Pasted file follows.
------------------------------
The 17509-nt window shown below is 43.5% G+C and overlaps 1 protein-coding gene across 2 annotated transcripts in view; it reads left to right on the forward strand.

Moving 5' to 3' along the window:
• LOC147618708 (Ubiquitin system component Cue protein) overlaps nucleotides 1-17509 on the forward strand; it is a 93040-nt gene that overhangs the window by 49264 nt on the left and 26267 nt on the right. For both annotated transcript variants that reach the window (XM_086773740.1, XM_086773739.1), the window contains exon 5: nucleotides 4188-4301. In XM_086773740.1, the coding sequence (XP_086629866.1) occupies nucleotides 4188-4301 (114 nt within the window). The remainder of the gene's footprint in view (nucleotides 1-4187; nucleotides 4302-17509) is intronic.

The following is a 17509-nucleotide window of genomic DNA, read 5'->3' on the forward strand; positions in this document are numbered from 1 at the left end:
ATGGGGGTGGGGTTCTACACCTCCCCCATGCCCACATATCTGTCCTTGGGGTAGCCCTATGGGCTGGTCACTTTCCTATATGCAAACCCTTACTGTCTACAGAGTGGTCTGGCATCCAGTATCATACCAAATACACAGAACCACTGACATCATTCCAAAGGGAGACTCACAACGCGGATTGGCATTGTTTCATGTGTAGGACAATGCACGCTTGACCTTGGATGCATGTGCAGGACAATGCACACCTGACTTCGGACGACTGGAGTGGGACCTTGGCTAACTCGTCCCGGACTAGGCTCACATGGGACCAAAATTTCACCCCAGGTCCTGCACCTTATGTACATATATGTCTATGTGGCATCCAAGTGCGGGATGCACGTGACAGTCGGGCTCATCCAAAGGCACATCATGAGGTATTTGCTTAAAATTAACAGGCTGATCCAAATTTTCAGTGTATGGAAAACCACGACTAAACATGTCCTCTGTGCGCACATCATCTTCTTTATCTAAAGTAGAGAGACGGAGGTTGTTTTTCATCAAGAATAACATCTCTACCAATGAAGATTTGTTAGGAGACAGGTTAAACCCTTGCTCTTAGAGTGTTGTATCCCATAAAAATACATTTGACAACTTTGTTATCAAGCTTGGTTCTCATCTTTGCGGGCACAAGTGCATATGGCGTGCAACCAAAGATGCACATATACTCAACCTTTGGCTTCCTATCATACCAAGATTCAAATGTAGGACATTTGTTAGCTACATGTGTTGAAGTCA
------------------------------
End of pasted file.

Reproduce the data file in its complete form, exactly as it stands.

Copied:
The 17509-nt window shown below is 43.5% G+C and overlaps 1 protein-coding gene across 2 annotated transcripts in view; it reads left to right on the forward strand.

Moving 5' to 3' along the window:
• LOC147618708 (Ubiquitin system component Cue protein) overlaps nucleotides 1-17509 on the forward strand; it is a 93040-nt gene that overhangs the window by 49264 nt on the left and 26267 nt on the right. For both annotated transcript variants that reach the window (XM_086773740.1, XM_086773739.1), the window contains exon 5: nucleotides 4188-4301. In XM_086773740.1, the coding sequence (XP_086629866.1) occupies nucleotides 4188-4301 (114 nt within the window). The remainder of the gene's footprint in view (nucleotides 1-4187; nucleotides 4302-17509) is intronic.

The following is a 17509-nucleotide window of genomic DNA, read 5'->3' on the forward strand; positions in this document are numbered from 1 at the left end:
ATGGGGGTGGGGTTCTACACCTCCCCCATGCCCACATATCTGTCCTTGGGGTAGCCCTATGGGCTGGTCACTTTCCTATATGCAAACCCTTACTGTCTACAGAGTGGTCTGGCATCCAGTATCATACCAAATACACAGAACCACTGACATCATTCCAAAGGGAGACTCACAACGCGGATTGGCATTGTTTCATGTGTAGGACAATGCACGCTTGACCTTGGATGCATGTGCAGGACAATGCACACCTGACTTCGGACGACTGGAGTGGGACCTTGGCTAACTCGTCCCGGACTAGGCTCACATGGGACCAAAATTTCACCCCAGGTCCTGCACCTTATGTACATATATGTCTATGTGGCATCCAAGTGCGGGATGCACGTGACAGTCGGGCTCATCCAAAGGCACATCATGAGGTATTTGCTTAAAATTAACAGGCTGATCCAAATTTTCAGTGTATGGAAAACCACGACTAAACATGTCCTCTGTGCGCACATCATCTTCTTTATCTAAAGTAGAGAGACGGAGGTTGTTTTTCATCAAGAATAACATCTCTACCAATGAAGATTTGTTAGGAGACAGGTTAAACCCTTGCTCTTAGAGTGTTGTATCCCATAAAAATACATTTGACAACTTTGTTATCAAGCTTGGTTCTCATCTTTGCGGGCACAAGTGCATATGGCGTGCAACCAAAGATGCACATATACTCAACCTTTGGCTTCCTATCATACCAAGATTCAAATGTAGGACATTTGTTAGCTACATGTGTTGAAGTCA